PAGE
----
GOLDENEYE began in the mind of long-time Bond fan-turned-screenwriter Michael France, who had previously written the Sylvester Stallone spectacle, CLIFFHANGER. In writing the 007 film, France explains that he wanted 'to make sure that the action was bigger than it's been in some of the other picture. Not so much that it was bigger than other Bond pictures, but other mainstream American action movies, most of which I don't think are very good and which have unimaginative action scenes. I wanted to make those as big as possible, because I knew these were the producers who could pull it off. As far as Bond's character, I wanted to bring out a little more of the darker stuff and some of the Bond we know from the Fleming novels, and present a Bond that is like the Bond of GOLDFINGER. You're entering a fantasy world, but while you're watching the movie it seems real. Two hours after you watch GOLDFINGER, you think there's no way any of that can happen, but when you're watching it, you believe it you want to believe it. I wanted to make sure this was grounded enough in reality, with the break-up of the Soviet Union and what's happened in the world of spying. I wanted to have enough of that reality in the picture. If you believe that, then you're willing to go along with the bigger parts of it, which are the action scenes.'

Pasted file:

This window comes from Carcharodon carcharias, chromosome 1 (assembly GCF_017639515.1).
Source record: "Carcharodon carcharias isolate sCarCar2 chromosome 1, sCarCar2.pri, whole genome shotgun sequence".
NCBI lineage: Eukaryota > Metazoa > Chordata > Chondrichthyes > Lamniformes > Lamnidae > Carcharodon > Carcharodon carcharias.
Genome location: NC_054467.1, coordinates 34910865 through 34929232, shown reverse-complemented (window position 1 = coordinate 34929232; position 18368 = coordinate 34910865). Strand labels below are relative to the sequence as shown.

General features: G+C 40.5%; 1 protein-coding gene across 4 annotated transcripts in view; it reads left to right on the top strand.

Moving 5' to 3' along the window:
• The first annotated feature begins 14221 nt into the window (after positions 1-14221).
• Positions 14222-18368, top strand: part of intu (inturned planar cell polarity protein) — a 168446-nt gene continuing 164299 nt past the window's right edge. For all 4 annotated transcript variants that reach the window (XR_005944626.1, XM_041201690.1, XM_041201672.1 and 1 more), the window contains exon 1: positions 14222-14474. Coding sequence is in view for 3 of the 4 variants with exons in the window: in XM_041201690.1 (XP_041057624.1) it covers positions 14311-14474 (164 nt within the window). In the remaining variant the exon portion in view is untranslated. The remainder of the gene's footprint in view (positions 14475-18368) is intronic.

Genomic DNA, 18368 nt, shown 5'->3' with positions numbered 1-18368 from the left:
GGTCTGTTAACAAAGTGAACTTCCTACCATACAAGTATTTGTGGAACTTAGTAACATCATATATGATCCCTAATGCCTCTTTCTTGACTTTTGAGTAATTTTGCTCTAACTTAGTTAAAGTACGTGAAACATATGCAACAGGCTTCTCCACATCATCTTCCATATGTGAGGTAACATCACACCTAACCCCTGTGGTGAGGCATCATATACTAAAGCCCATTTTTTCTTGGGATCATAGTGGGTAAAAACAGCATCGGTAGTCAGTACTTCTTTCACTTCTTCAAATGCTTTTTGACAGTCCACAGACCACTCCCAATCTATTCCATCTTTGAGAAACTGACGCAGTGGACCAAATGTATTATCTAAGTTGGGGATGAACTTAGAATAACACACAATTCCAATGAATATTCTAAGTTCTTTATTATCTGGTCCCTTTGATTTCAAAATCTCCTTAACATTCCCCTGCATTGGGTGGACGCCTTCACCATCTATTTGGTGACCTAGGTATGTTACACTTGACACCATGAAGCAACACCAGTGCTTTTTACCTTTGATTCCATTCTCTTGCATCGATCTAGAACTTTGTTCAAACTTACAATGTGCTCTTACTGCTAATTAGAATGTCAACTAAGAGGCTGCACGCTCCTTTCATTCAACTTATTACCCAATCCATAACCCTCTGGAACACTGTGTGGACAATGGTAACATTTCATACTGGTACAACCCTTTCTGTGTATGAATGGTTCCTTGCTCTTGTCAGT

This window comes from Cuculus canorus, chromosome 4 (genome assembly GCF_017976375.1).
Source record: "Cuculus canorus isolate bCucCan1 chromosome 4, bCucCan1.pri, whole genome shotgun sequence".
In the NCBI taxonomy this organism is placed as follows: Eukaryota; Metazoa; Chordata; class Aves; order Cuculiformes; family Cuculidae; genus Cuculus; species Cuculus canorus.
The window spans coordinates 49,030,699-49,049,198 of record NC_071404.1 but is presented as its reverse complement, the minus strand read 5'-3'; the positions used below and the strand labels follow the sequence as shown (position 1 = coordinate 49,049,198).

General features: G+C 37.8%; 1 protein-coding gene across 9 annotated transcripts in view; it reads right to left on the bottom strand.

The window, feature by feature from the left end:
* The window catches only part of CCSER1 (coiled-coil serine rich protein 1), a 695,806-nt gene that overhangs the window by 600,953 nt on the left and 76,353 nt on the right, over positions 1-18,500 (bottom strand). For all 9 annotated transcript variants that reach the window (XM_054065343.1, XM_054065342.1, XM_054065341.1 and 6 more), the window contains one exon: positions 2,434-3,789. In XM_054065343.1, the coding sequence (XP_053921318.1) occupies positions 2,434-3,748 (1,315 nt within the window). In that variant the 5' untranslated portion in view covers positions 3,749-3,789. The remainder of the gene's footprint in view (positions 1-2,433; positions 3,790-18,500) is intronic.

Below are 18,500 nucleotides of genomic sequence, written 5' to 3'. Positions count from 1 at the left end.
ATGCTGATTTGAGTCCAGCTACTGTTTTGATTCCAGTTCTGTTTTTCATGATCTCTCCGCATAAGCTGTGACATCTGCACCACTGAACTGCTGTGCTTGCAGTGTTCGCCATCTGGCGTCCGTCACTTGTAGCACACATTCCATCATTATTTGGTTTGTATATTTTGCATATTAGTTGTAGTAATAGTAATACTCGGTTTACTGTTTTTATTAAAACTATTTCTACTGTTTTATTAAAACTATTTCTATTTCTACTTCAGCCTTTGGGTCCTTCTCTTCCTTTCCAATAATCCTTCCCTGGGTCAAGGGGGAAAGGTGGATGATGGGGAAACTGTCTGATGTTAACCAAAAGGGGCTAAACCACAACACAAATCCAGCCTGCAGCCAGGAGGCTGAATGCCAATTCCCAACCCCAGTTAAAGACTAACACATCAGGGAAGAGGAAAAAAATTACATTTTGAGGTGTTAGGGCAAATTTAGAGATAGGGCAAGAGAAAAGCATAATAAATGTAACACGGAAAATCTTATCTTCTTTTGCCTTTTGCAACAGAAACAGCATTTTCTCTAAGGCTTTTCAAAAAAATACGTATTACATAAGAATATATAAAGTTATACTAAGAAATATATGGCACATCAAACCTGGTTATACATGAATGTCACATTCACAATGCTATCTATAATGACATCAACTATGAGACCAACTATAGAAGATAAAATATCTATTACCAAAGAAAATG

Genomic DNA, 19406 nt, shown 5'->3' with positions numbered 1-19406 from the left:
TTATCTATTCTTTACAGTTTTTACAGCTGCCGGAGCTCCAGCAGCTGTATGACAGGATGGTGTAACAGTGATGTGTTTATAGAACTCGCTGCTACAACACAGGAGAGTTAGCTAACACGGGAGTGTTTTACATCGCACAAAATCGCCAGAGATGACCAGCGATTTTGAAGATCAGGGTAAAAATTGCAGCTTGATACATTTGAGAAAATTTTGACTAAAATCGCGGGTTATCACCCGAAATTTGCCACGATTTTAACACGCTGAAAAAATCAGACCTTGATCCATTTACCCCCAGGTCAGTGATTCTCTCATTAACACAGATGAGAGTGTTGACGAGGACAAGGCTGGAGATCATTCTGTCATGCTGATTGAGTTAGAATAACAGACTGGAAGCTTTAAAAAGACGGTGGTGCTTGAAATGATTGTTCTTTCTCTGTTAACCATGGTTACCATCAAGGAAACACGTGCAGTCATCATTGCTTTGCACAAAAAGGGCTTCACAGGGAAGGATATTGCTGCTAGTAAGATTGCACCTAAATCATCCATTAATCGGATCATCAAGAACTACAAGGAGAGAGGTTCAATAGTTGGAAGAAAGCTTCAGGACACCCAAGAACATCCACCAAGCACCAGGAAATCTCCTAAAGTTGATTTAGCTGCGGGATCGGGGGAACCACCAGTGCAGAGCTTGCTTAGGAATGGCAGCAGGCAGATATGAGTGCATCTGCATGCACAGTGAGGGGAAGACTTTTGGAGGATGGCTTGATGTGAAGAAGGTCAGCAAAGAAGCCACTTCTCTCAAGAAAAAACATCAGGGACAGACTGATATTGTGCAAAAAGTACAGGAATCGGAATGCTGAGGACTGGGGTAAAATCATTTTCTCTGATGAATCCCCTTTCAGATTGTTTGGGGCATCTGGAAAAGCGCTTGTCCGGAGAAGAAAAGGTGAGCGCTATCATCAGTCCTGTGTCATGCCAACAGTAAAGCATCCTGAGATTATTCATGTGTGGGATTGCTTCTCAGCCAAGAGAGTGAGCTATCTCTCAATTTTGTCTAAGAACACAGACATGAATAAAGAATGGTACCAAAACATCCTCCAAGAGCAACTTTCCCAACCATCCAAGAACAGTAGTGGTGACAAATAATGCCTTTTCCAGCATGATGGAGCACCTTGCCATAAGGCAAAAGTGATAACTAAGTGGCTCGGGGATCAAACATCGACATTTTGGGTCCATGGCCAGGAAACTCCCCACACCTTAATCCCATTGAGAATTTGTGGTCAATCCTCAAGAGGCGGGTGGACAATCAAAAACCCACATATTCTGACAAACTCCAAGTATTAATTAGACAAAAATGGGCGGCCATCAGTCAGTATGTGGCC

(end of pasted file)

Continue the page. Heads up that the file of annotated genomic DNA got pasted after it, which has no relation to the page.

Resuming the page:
The producers next turned to screenwriter Jeffrey Caine, who proceeded to focus more on character relationships than pyrotechnics, embellishing what France had done. 'I think things started to go wrong with the series with Roger Moore,' offers Caine. 'A lot of the stuff with his films were very comic book, like the steel-toothed Jaws, who's indestructible. Bond needs adversaries who are fearful but credible. Timothy Dalton was a little too austere in the role. I liked Tim's performances, but the material he was working with was pretty austere, there wasn't too much wit in it. I think it was a little too heavy on the stunt stuff. In fact, I think they still are. The problem is that these days studios have an idea that young audience require break-neck stunts, ever more fantastic than the last, for two hours. I think that gets tiring; you get restless watching yet another helicopter chase, another machine gun firing, yet another fall off a cliff. What I wanted to do was bring in some new characters and try to add some wit, and stuff to fill the spaces between the stunts. The whole idea of doing this film was to get something back of the flavor of the early Bond films.'